Visiting the Poor Knights Islands is a rich experience, writes Elisabeth Easther
I'm not a Grinch but I'm no fan of Christmas either, especially the lead-up to it. The music makes my skin crawl. Snoopy's Christmas and Grandma Was Run Over By A Reindeer have the same effect on me as fingernails down a blackboard. Even wrapping paper makes me queasy. To go to all the effort of planting a tree and watching it grow, to just chop it down, make paper and print it with inane Christmas imagery, for it then to be ripped off a gift the recipient may not want or need, it drives me mad.
So one year, I came up with an alternative Yuletide tradition. My son and I headed north to Tutukaka. We booked a little Airbnb by the sea and explored the many beaches and coves - and it wasn't at all crowded, because the lunatics were all at the shops; but the highlight of that trip was an excursion to The Poor Knights, my Christmas present to both of us.
These extraordinary islands are found within a 1890ha marine reserve that was established in 1981, although it wasn't until 1998 that a full ban on fishing was introduced. Today it is recognised as one of the world's best dive sites, with Jacques Cousteau having listed it in his top 10.
Early one still December morning, with not a cloud in the sky, we joined our vessel at the Tutukaka marina, where Skipper Glen Edney welcomed us aboard. We were a small group, he said, because things wouldn't get busy until Boxing Day - then it would be frantic every day until the end of January.
Following the safety briefing, a bit of paperwork and the all-important information about the soups we could avail ourselves of, we motored out to sea. It takes about an hour to get to these pristine islands, which lie 23km offshore and the voyage itself was charming. The sun sparkled on the water and there were no other boats in sight – it felt heavenly, to be so far from the madding crowds.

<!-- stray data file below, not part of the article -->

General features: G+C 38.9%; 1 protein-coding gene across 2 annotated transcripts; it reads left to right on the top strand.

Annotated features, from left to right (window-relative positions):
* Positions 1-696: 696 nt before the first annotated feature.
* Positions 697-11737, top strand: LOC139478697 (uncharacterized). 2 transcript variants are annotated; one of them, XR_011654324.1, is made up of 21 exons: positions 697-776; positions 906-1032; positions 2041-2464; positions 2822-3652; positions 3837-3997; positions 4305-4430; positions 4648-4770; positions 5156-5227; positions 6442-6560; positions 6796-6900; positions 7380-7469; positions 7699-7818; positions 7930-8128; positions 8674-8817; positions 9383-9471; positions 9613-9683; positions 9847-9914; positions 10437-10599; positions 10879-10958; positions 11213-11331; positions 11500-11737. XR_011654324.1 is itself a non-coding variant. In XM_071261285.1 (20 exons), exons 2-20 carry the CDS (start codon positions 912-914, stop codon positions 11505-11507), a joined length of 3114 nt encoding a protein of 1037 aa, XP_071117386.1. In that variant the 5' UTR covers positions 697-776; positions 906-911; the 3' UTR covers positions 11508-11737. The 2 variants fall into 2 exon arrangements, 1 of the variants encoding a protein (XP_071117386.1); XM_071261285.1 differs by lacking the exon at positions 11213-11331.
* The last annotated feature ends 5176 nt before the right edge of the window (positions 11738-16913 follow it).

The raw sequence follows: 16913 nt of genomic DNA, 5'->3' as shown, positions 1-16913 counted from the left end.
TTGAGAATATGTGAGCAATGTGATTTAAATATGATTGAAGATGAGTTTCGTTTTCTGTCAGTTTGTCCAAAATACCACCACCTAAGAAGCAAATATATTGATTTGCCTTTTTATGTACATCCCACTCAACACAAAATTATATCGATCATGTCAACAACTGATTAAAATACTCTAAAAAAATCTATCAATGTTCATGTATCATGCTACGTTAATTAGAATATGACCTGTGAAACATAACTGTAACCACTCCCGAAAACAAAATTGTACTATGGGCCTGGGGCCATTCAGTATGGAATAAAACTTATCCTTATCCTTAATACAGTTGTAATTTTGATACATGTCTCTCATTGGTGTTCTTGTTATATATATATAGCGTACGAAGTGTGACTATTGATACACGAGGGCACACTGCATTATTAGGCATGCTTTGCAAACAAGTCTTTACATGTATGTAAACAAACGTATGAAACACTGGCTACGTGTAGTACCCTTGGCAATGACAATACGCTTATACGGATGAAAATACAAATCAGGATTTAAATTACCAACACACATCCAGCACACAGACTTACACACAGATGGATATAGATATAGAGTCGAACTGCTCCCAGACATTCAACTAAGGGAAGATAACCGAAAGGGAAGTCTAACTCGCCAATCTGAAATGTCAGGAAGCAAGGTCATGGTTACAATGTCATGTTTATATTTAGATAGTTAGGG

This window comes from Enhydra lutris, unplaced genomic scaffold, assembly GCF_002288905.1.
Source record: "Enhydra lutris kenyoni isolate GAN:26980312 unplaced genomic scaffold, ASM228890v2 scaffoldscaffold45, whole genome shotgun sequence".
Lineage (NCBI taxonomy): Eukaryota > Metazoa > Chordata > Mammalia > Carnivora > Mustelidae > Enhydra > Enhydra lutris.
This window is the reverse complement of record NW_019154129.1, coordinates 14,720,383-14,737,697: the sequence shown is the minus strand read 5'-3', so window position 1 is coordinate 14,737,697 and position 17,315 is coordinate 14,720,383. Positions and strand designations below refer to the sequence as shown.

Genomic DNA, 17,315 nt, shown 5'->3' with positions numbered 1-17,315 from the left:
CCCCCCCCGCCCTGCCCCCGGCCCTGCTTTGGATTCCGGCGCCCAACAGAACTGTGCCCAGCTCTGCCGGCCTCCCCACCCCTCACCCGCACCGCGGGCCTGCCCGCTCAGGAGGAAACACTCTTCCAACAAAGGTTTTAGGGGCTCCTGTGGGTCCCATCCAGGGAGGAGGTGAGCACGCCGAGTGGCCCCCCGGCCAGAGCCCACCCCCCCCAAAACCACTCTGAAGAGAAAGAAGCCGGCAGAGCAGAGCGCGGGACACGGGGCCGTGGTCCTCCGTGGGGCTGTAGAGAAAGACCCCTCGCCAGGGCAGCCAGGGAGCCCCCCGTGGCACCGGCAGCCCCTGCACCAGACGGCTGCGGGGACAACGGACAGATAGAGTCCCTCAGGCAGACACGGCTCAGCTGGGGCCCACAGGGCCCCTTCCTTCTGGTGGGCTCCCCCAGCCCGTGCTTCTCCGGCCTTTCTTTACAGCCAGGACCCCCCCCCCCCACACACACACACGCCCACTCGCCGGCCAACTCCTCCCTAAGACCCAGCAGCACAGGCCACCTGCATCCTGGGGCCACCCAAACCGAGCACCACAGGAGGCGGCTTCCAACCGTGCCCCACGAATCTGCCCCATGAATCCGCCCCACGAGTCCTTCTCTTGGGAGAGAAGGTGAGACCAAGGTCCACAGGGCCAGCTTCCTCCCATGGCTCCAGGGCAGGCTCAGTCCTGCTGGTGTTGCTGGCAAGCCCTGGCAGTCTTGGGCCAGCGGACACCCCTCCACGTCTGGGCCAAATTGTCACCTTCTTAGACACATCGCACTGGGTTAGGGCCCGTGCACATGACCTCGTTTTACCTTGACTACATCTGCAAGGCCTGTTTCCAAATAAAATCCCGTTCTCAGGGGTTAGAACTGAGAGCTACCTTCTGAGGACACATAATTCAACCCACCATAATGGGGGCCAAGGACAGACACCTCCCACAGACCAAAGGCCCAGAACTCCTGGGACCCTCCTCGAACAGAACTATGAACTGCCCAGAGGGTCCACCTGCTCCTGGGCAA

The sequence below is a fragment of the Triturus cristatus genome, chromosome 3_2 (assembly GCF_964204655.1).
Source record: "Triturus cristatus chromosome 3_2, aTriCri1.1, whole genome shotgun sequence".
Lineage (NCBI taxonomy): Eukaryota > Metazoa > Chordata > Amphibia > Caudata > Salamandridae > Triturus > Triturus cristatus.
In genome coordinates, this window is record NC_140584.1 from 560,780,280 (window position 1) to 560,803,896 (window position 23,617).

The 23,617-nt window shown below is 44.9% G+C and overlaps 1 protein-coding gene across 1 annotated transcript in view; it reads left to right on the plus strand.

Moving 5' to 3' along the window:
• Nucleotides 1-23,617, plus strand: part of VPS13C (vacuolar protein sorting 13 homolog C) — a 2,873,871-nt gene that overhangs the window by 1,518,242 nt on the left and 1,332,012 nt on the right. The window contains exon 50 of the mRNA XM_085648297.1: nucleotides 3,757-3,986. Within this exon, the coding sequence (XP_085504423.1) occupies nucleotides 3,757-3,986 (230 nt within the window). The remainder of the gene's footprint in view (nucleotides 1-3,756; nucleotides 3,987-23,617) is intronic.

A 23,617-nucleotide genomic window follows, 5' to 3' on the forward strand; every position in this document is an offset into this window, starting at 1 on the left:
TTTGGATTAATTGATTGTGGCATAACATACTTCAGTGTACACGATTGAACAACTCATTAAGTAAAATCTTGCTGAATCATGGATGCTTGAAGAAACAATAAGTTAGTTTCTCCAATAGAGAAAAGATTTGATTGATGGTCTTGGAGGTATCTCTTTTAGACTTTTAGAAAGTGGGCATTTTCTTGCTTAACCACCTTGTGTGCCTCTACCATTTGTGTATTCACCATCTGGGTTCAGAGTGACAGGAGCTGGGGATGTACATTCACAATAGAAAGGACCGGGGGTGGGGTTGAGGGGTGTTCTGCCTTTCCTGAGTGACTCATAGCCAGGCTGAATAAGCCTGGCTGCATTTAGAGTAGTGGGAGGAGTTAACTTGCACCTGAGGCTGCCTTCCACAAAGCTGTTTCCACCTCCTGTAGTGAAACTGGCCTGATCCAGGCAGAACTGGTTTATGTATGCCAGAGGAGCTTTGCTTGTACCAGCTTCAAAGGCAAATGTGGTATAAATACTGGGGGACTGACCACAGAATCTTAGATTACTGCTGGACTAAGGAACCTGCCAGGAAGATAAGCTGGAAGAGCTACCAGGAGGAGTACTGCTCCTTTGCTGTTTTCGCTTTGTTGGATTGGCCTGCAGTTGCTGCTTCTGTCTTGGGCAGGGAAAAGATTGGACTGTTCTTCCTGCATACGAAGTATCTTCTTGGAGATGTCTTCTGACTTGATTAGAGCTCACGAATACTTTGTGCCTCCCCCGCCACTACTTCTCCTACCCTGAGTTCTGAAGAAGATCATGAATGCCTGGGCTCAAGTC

The Poor Knights consist of two main islands, Tahiti Rahi (151ha) and Aorangi (101ha), as well as several other smaller land masses dotted about their skirts. An idiosyncratic archipelago, these islands were formed more than four million years ago by a rhyolitic volcano that originally stood more than 1000m tall and was 25km in diameter. Once attached to the mainland, thanks to significant sea-level rise following the last Ice Age the islands are now a far cry from shore.
Famous for botanical marvels including the rare Poor Knights lily, the islands are also an important site for seabirds, with colonies of gannets, an estimated 20,000 pairs of Buller's shearwaters and on land, a subspecies of korimako (bellbird) that is endemic to the islands. Because you can't land without a permit - and they're usually only granted for conservation purposes - the birds and bush are protected and the birdsong is deliciously deafening.
When we reached Tahiti Rahi, we anchored for our first snorkel under the watchful eyes of shags that perched on the rocks doing their laundry, their expansive wings spread out to dry.
But nothing could have prepared us for the wonders beneath the water. Such clear blue sea, such amazing visibility: we saw all manner of fish including a range of rays. Watching the busy creatures go about their business, it was like having a front-row seat at an underwater soap opera. Large schools of blue moki swirled continuously and giant kingfish buzzed by on the hunt. Rare sponges, corals and anemones also call this place home and we propelled ourselves through little caverns and gazed down deep drops, soaking it all up.
Theo, with his younger, sharper eyes, would spot all sorts of wonders, then point them out to me, including the largest crayfish I've ever seen. The rock lobster's extravagant antennae extended beyond a bed of the healthiest kelp and I was mesmerised.
We snorkelled at two sites, staying in the water till our teeth chattered and our lips turned blue. We also had time for a kayak and an enchanting flute recital given by Glenn in Rikoriko Cave, the world's largest sea cave.
The sea life was staggering, and it made us realise how wonderful the oceans closer to shore could be if there were significantly more marine protection areas. Now wouldn't that make for a very merry Christmas?
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